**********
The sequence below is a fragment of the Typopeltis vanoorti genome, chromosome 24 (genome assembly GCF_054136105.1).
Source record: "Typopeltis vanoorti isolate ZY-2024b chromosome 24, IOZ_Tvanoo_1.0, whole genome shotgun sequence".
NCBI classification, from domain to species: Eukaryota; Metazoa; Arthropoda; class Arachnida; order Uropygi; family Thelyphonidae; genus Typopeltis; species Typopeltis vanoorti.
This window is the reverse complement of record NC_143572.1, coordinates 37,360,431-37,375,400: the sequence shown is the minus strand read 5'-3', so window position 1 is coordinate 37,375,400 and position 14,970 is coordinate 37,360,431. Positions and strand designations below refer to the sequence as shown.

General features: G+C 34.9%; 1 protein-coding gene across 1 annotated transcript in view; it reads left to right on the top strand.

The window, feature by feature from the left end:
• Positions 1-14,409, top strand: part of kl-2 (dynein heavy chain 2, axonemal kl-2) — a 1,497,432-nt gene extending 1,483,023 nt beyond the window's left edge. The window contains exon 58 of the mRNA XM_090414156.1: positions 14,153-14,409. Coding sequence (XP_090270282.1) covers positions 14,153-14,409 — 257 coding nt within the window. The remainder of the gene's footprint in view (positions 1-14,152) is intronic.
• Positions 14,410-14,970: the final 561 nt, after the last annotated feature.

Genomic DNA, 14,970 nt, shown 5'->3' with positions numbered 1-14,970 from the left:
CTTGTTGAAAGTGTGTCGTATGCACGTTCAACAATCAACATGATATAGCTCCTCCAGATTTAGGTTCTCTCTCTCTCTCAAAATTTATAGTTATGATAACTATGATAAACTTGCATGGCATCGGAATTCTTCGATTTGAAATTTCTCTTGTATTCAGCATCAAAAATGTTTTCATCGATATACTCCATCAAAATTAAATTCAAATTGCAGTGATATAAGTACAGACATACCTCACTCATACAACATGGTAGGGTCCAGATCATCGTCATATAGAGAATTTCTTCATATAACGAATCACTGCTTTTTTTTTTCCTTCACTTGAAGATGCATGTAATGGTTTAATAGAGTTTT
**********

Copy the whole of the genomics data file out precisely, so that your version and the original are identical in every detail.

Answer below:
The sequence below is a fragment of the Typopeltis vanoorti genome, chromosome 24 (genome assembly GCF_054136105.1).
Source record: "Typopeltis vanoorti isolate ZY-2024b chromosome 24, IOZ_Tvanoo_1.0, whole genome shotgun sequence".
NCBI classification, from domain to species: Eukaryota; Metazoa; Arthropoda; class Arachnida; order Uropygi; family Thelyphonidae; genus Typopeltis; species Typopeltis vanoorti.
This window is the reverse complement of record NC_143572.1, coordinates 37,360,431-37,375,400: the sequence shown is the minus strand read 5'-3', so window position 1 is coordinate 37,375,400 and position 14,970 is coordinate 37,360,431. Positions and strand designations below refer to the sequence as shown.

General features: G+C 34.9%; 1 protein-coding gene across 1 annotated transcript in view; it reads left to right on the top strand.

The window, feature by feature from the left end:
• Positions 1-14,409, top strand: part of kl-2 (dynein heavy chain 2, axonemal kl-2) — a 1,497,432-nt gene extending 1,483,023 nt beyond the window's left edge. The window contains exon 58 of the mRNA XM_090414156.1: positions 14,153-14,409. Coding sequence (XP_090270282.1) covers positions 14,153-14,409 — 257 coding nt within the window. The remainder of the gene's footprint in view (positions 1-14,152) is intronic.
• Positions 14,410-14,970: the final 561 nt, after the last annotated feature.

Genomic DNA, 14,970 nt, shown 5'->3' with positions numbered 1-14,970 from the left:
CTTGTTGAAAGTGTGTCGTATGCACGTTCAACAATCAACATGATATAGCTCCTCCAGATTTAGGTTCTCTCTCTCTCTCAAAATTTATAGTTATGATAACTATGATAAACTTGCATGGCATCGGAATTCTTCGATTTGAAATTTCTCTTGTATTCAGCATCAAAAATGTTTTCATCGATATACTCCATCAAAATTAAATTCAAATTGCAGTGATATAAGTACAGACATACCTCACTCATACAACATGGTAGGGTCCAGATCATCGTCATATAGAGAATTTCTTCATATAACGAATCACTGCTTTTTTTTTTCCTTCACTTGAAGATGCATGTAATGGTTTAATAGAGTTTT